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Saucier v. Biloxi Regional Medical Center

March 19, 1998

PATRICK SAUCIER, THROUGH HIS NEXT FRIEND, VIRGINIA SAUCIER AND VIRGINIA SAUCIER, INDIVIDUALLY
v.
BILOXI REGIONAL MEDICAL CENTER, CITY OF BILOXI, MISSISSIPPI AND CYNTHIA H. BAMBURG



DATE OF JUDGMENT: 12/16/96 TRIAL JUDGE: HON. KOSTA N. VLAHOS COURT FROM WHICH APPEALED: HARRISON COUNTY CIRCUIT

Before Sullivan, P.j., Banks And Mills, JJ.

The opinion of the court was delivered by: Banks, Justice, For The Court:

NATURE OF THE CASE: CIVIL - PERSONAL INJURY

MOTION FOR REHEARING FILED:

MANDATE ISSUED:

¶1. Here, we are called upon to assess the duty of care owed one who breaks into vacant premises and consumes controlled substances found therein. We conclude that the plaintiff was, in fact, a trespasser, that the trial court applied the correct duty of care in resolving this matter based upon the evidence shown and that summary judgment was proper. Thus, we affirm.

I.

¶2. On or about July 21, 1993, sixteen-year-old Patrick Saucier and a couple of his buddies entered an abandoned hospital building known as the Old Biloxi Regional Medical Center in Biloxi, Mississippi through a broken out window with the intent to smoke marijuana and see the ghosts that purportedly lived in the morgue of the hospital. The teenagers stayed in the facility for about twenty minutes while they smoked marijuana and spray painted their names on the walls.

¶3. The next night they returned to the facility and upon searching the building discovered a large amount of drugs in the hospital's pharmacy area. The teenagers found a box and filled it with various pills. They then went to the home of one of the boys and used a Physician's Desk Reference Manual, to compare pictures of pills in the book with the pills they took from the facility. After identifying as many pills as they could and determining what kind of high they would get, the boys divided the identified pills and threw away those they could not identify. All of them ingested some pills at some point. *fn1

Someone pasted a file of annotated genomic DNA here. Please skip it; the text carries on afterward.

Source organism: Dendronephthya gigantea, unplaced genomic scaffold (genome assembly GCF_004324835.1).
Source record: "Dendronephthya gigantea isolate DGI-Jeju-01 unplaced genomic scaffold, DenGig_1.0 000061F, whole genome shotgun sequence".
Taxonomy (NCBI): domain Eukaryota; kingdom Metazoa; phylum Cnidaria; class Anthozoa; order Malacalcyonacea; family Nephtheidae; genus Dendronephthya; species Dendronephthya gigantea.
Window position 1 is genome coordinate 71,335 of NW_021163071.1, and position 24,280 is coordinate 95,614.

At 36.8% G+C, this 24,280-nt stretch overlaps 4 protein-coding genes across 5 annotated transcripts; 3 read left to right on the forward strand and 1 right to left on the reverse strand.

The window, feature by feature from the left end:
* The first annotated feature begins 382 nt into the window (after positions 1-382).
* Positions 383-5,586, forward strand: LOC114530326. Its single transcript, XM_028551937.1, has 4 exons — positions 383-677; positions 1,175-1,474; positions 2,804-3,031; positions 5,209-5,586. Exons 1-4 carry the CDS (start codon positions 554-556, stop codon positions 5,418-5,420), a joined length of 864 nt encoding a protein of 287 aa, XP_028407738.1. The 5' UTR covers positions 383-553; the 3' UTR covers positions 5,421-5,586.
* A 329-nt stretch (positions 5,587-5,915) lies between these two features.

¶4. On July 24, 1993 at 3:30 p.m., Patrick's father returned home from work to find Patrick unconscious in the bathtub. Mrs. Saucier was quickly summoned, and together they took Patrick to the hospital where it was determined - via urine and blood tests - that amphetamines, barbituates and marijuana were in his system. While the Sauciers waited for Patrick's test results, they went to the abandoned hospital after Patrick told his disbelieving parents that he got the drugs from the facility. Patrick's story, i.e., that there was a large quantity of prescription drugs in the abandoned hospital, was confirmed by his parents.

¶5. The next day Mrs. Saucier called the local police department and talked with Officer O'Bannon, informing him that there were prescription drugs in the abandoned hospital. O'Bannon sent an officer to the hospital to investigate. The officer confirmed Mrs. Saucier's allegations. The following day Mrs. Saucier, Officer O'Bannon and a few other people returned to the abandoned hospital where it was noted that, besides drugs, there were syringes, hypodermic needles, an operative x-ray machine, medical files, IV bags and fluids and other hospital equipment and items strewn throughout the building.

¶6. Extremely upset by their findings, Mrs. Saucier, on behalf of Patrick and herself, sued the City of Biloxi (the owner of the facility at the time of the incident), the Biloxi Regional Medical Center (the previous owner of the facility), and Cynthia Bamburg (the director of the pharmacy department at the center). The complaint alleged that the drugs had been negligently and carelessly left in the abandoned building, that all of the defendants knew or should have known the drugs had been left unsecured in the building, and that the lack of a secured premise created a danger to Patrick. Additionally, the complaint alleged that the defendants negligently allowed confidential medical records to remain in the unsecured premises, thereby breaching the duty of confidentiality owed to former patients including Mrs. Saucier. Finally, the complaint posited that all of the defendants were wanton, willful, and that their negligence was the product of gross negligence evidencing a reckless disregard for the safety of others.

¶7. All of the defendants denied liability and filed motions for summary judgment, premised upon the argument that Patrick was a trespasser or, at most, a licensee and that there was no evidence the defendants intentionally or wantonly injured him.

ΒΆ8. The trial court granted the summary judgment motion, finding that the Sauciers failed to provide evidence that any of the medical records found in the facility belonged to Mrs. Saucier, that Patrick was a trespasser or a mere licensee and that, either way, the duty of care owed to him by the defendants was the same - not to willfully or wantonly injure him while he was on the landowner's premises. Additionally, the trial court concluded that Patrick knew the hospital was shut down, knew that he did not have the owners' permission to enter the facility, and as ...


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